When someone mentions Florence Nightingale, who was born this week in 1820, one particular image likely comes to mind: A caring presence, head covered by a shawl, holding a lamp as she ministers to patients in the dark. The “Lady with the Lamp,” as she was known, still serves as a symbol for nurses everywhere.
But for every hour Nightingale spent burning the midnight oil to help a sick soldier, she likely spent another up late doing something else: working on some of the world’s first explicitly persuasive infographics. In addition to caretaking and advocating, Nightingale was a dedicated statistician, constantly gathering information and thinking up new ways to compare and present it.
In August of 1856, Nightingale headed home from her famous stint at Scutari hospital in Crimea, where she had successfully lobbied to improve conditions and to expand the role of nurses. Upon her return to Britain, she was greeted as a hero—the press knew her as “a ‘ministering angel’,” and luminaries were eager to donate to training funds established in her name.
But in private, she had two things on her mind: death and statistics. Even if the most recent war had ended, there would be more, she reasoned, and without some kind of permanent reform, Nightingale feared all future wars would look much the same—full of needless deaths, even off the battlefield. “Oh, my poor men who endured so patiently,” she wrote to a friend in late 1856, thinking back on the soldiers she had treated who hadn’t made it. “I feel I have been such a bad mother to you, to come home and leave you lying in your Crimean graves, 73 percent in eight regiments during six months from disease alone.”
Nightingale had always had an affinity for math—as a child, she filled notebooks with tables of data about the fruits and vegetables in her garden, and according to one of her contemporaries, Francis Galton, she believed that statistics were the most effective way to “understand God’s thoughts.”
Her months in the war hospitals of Crimea provided her with plenty of opportunities to gather information, something that, in her view, those in charge had been fairly lax about. “The Army Medical Statistics… do not appear hitherto to have contemplated the necessity of [tabulating the sick at a given time],” she later wrote. “It cannot be ascertained correctly even for the Crimean Army.”
When she returned, sheafs of stats in tow, it was to a Britain gripped by its own numerical fervor. In 1834, scientists there founded the London Statistical Society, which aimed at “procuring, arranging and publishing facts,” in order “to illustrate the condition and prospects of society.” Three years later, the country set up a General Register Office to record births, deaths, and marriages. Soon, journalists and politicians were comparing sets of numbers in order to demonstrate particular correlations—between education and crime, say, or relationship status and longevity.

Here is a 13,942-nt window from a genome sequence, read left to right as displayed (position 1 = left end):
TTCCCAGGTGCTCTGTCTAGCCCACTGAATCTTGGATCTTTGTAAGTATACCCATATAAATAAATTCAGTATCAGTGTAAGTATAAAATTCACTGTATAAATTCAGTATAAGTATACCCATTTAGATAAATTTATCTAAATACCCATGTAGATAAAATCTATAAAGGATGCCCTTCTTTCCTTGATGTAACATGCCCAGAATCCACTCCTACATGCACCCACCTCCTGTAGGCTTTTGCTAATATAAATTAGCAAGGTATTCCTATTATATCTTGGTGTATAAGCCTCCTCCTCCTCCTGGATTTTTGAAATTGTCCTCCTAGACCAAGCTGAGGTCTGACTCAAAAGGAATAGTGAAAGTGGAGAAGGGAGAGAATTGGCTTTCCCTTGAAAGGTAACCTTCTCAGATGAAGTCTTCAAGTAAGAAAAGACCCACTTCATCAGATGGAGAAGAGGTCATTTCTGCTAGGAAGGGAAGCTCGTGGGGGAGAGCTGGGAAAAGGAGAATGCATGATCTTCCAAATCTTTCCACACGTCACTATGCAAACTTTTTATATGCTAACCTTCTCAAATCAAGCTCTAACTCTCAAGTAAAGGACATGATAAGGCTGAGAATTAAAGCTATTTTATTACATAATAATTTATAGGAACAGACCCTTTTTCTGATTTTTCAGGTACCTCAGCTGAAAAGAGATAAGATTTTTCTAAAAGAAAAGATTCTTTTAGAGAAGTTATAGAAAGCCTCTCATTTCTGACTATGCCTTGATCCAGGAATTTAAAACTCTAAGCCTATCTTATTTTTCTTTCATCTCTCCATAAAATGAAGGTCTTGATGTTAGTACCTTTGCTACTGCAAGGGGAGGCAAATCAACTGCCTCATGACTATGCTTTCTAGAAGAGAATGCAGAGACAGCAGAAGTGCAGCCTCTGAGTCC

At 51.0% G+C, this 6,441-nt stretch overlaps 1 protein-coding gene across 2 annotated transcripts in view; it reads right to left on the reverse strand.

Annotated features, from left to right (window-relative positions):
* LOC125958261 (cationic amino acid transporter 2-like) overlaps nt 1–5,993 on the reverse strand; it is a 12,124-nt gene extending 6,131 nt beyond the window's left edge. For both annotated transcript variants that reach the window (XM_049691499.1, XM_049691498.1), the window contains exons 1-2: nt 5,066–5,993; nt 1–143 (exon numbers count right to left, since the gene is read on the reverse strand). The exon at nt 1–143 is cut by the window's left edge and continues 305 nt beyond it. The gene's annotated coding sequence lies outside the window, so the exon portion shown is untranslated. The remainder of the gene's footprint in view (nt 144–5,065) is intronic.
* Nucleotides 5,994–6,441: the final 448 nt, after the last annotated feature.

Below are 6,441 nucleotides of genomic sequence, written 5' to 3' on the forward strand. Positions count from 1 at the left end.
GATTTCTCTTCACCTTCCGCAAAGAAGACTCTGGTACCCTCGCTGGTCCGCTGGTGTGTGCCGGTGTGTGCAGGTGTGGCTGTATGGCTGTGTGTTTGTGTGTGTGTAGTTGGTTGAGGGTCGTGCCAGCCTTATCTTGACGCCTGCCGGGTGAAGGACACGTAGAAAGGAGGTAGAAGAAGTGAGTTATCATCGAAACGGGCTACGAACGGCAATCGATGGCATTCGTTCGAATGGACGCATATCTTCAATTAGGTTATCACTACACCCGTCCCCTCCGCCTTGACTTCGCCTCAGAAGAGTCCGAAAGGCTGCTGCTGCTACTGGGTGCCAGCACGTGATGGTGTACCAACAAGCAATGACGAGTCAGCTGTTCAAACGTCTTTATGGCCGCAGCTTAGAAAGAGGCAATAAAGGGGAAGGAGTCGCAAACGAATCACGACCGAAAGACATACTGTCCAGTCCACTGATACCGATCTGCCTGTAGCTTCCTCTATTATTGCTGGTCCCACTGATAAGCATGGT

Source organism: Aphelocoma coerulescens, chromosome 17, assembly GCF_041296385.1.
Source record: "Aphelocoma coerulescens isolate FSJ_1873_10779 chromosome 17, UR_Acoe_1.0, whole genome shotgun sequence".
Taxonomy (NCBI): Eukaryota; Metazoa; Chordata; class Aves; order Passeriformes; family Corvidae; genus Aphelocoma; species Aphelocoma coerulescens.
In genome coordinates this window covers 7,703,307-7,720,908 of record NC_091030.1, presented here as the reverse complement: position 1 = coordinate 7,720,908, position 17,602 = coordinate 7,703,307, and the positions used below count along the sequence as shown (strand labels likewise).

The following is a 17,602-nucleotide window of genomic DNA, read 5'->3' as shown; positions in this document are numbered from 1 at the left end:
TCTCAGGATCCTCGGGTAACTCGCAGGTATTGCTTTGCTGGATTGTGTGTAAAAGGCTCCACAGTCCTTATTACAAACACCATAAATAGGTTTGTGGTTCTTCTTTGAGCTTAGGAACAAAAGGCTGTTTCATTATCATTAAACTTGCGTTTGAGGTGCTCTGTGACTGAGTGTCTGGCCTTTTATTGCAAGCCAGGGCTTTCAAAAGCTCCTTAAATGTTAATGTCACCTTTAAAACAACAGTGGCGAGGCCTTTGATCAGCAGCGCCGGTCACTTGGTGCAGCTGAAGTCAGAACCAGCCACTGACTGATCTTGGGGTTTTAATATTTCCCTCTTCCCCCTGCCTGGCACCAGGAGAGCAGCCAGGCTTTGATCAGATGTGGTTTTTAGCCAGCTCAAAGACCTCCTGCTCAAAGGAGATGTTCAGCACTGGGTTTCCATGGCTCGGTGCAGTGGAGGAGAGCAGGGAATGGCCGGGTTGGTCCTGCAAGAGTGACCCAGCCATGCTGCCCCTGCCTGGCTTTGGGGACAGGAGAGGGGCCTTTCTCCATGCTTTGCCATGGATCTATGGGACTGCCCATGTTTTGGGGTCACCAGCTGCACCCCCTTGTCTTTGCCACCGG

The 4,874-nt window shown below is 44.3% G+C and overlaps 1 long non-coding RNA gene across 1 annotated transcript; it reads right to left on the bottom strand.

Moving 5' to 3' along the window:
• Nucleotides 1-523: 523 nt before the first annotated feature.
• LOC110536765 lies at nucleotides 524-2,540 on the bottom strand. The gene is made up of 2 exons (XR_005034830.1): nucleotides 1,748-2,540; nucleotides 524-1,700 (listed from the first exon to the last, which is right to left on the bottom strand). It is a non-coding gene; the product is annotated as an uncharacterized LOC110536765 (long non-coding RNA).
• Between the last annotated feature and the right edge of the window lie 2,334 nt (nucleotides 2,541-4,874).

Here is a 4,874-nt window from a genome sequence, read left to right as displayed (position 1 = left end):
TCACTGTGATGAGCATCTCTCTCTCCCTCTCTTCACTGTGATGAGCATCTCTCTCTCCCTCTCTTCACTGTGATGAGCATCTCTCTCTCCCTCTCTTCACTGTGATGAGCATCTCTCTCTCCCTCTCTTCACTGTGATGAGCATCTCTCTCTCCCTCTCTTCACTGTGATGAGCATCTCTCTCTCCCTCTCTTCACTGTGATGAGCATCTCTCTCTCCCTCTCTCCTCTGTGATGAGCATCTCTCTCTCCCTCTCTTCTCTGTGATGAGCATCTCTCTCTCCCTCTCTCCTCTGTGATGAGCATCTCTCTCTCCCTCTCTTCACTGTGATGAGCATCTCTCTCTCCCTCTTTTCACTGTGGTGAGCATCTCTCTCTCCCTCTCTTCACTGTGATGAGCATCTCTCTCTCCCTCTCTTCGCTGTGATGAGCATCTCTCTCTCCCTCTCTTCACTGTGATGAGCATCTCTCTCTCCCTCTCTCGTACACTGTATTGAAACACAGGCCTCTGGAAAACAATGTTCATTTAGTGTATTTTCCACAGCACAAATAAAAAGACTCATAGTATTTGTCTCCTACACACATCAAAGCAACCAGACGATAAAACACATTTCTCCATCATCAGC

When, in February of 1857, the Secretary of War reached out to Nightingale and asked her to “communicate her opinions” about hospital treatments in Crimea, she saw her chance. Rather than drawing up some brief notes, she quickly began work on what would become Notes on Matters Affecting Health, Efficiency, and Hospital Administration in the British Army, an 850-page report that combines stories and observations with tables, graphs, and charts.
The report took her two years of near-constant work: peers, she wrote, accused her of “making my pillow of Blue-books.” It also taught her something surprising—far more Crimean War soldiers had died from preventable diseases than from anything else, including combat. What’s more, after a sanitary commission was sent to Crimea to clean up the hospital, death rates plummeted. These conclusions—and the data that supported them—were “like light shining in a dark place,” wrote her mentor and collaborator, the epidemiologist William Farr.
With such a massive tome on offer, though, Nightingale feared that this most vital conclusion might be overlooked. So she developed a series of charts meant to make it even clearer to the reader. Her most famous graph, displayed at the top of this article, shows the number of soldier deaths per month from various causes. Each pie slice represents a different month, from April 1854 through March 1856, and each color stands for a different cause of death. It takes just a quick glance to achieve the two main takeaways: that disease, colored blue, killed far more soldiers than either “wounds” (red) or “other” (black), and that it was reduced greatly in 1855.
Nightingale called this chart type—which she seems to have invented— “the coxcomb,” due to its shape and color. Although she wasn’t the first person to present statistics in chart form—that honor goes to William Playfair of Scotland, who published a book of infographics in 1786—“she may have been the first to use them for persuading people of the need for change,” writes the historian Hugh Small.
After she completed her report, Nightingale worked hard to turn its conclusions into common knowledge, privately distributing it to influential people and writing several more reports, many of which included coxcombs. When she received pushback from Army doctors, who thought sanitary measures a waste of money, she even leaked some of her charts to the press.
Eventually, Nightingale defeated said critics, and her findings won out. By the 1880s, sanitation standards in the British Army had greatly improved—soldiers were given the space and time to wash their clothing, bedding, and selves more regularly, among other reforms—and these gains had spilled over into the general population as well. As the statistician Jil Matheson told the Guardian in 2010, “the ‘Lady with the Lamp’ was also a lady with powerful ideas”—and it’s those ideas that truly helped Britain shine.